In closing the upper part of the side seam, let the quarter side be strained a little more than the vamp; and when you come to the opening of the vamp, be careful to let the end of the quarter lie straight on the vamp; but if inclined, let it incline down towards the edge of the vamp, that the upper part of the quarter may be strained, as it will last the easier, and fit the closer round the ankle when on the foot. But if it should incline upwards, it will have the contrary effects, bad lasting and bad fitting.
If there be a slit in the vamp to let the end of the quarter in, keep the quarter a little strained, and if the slit be not long enough, which is sometimes the case, you are to cut it so.
At the end of the quarter, stab a hole through the vamp, close to the last stitch on the vamp side, and let in the thread which is on the same side; then at the end of the quarter, about the distance of the breadth of the seam from the seam on the quarter side, let there be a row of stabbing to the opening of the vamp, and there let both threads be brought inside, and fasten them with a knot or a few stitches up the opening.
The other side seam to be done the same.
It is immaterial which of the side seams you begin with.
Is looked upon as neater than round.
If the leather be stout, you must
pare off about one third of its substance at the edge, from the flesh side; but
the inclination to the flesh side to be very little, nearly to a perpendicular.
The directions with respect to the awl, thread, and quarter, to be the same as
in the last article. Let the hold be in proportion to the substance of the
leather, but never very wide. Let the point of the awl come out at the lower
part of the paring slope, and enter the
other side at the same place, and so continue through the whole closing.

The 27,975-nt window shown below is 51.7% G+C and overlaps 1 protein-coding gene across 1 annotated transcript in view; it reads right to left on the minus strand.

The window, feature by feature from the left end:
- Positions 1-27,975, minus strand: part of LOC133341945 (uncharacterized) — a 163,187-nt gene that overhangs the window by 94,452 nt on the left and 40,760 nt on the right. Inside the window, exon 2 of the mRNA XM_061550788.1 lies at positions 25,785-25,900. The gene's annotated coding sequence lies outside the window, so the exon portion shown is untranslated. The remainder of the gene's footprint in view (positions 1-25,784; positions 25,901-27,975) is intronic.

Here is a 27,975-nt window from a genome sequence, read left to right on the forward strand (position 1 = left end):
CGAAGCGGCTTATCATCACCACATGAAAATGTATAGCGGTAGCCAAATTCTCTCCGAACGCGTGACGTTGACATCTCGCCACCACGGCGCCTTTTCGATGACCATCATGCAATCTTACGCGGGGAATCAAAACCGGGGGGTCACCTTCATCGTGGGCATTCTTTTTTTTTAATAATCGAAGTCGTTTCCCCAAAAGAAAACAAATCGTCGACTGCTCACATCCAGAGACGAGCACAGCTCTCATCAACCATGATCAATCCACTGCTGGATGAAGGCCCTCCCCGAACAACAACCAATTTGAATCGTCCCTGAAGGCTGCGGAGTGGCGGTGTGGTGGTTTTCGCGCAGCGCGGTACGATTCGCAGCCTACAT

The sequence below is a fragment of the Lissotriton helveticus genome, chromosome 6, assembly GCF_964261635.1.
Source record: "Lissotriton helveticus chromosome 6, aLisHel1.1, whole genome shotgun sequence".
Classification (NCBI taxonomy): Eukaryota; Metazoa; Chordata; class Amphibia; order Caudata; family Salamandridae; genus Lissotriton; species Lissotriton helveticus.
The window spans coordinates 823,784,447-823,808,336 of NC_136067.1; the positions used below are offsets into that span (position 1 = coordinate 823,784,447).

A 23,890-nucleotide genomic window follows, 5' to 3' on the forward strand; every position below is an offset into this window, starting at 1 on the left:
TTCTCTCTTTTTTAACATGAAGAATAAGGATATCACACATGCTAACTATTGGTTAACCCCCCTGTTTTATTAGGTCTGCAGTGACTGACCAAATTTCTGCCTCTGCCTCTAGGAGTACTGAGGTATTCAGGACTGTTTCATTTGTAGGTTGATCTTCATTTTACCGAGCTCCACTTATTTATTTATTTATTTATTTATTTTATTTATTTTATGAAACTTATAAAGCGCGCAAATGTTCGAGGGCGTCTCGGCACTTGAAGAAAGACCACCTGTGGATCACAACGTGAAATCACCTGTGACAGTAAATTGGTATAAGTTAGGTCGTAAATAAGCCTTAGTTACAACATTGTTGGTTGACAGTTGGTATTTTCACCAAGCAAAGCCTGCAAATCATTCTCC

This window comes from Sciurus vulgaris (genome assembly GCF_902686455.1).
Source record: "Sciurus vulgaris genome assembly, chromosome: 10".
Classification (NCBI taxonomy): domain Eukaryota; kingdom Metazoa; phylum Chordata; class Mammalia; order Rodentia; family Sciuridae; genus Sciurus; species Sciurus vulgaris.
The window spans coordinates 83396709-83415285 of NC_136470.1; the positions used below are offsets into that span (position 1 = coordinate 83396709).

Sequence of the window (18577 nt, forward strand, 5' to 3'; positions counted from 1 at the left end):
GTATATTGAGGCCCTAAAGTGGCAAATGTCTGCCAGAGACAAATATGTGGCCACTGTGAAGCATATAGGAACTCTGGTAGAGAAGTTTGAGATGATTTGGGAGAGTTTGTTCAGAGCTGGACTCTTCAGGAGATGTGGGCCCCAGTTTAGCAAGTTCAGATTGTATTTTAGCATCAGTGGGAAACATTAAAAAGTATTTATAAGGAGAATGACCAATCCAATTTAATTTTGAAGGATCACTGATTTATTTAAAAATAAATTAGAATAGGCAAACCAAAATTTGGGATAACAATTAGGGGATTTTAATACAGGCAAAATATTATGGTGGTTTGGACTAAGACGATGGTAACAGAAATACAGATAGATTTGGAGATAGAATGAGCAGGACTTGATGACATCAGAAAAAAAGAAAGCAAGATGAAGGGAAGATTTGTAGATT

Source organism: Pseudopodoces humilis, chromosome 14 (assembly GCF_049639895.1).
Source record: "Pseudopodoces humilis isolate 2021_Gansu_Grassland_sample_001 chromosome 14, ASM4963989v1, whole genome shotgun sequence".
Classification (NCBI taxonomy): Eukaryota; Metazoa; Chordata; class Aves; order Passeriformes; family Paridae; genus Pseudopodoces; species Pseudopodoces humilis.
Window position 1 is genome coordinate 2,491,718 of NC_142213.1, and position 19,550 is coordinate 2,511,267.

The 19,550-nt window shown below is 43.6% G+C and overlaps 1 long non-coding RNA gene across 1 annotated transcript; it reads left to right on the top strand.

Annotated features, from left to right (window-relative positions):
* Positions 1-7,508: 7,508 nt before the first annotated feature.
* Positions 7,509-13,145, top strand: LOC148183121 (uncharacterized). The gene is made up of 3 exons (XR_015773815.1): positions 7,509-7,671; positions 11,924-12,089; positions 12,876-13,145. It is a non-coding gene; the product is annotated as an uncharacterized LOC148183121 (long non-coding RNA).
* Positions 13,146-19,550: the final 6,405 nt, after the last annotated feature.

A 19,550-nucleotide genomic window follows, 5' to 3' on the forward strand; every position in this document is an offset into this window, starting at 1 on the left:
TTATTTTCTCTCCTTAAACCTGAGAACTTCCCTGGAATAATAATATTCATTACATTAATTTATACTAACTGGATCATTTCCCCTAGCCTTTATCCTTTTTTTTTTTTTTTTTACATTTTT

In the last article I mentioned only of square side seams; but the general mode of cutting shoes now, is to have but one straight seam to the opening of the vamp, and the end of the quarter to have two rows of stabbing. Be careful, before you begin to stab the end of the quarter, to let it incline rather downward towards the edge of the vamp.
If the leather be thin, it will not bear paring; therefore, in taking the hold, the point of the awl must come out at the edge close to the black, and enter the other side the same, and so on through the whole closing.
These are the only kinds of closing used for shoes.
With respect to
It partakes of both: for, in closing the tongues of cordovan boots, the hold in the leg is flat close, and the point of the awl comes out even with the grain or black side; but the hold in the tongue of the vamp is of the round close, and the awl enters in close to the black edge. Calf legs likewise partake of both kinds: the hold in the tongue of the vamp and back strap is round close; but in the leg it is flat close. The beauty of all kinds of closing is, that the hold is equal on each aide, and the stitches of the same length and regular. When setting the seams, you must be particular that the iron setter is not above blood heat, otherwise it will burn the seams. In setting the seams you should use a little gum water and colouring, which will make the seams smooth and hard: for without, the warm iron will not slide so well on the seams. But above all; be careful that there is no kind of cutting edge to the iron, but that it be perfectly smooth.
This article refers to the setting of the seams of shoes as well as to those of boots.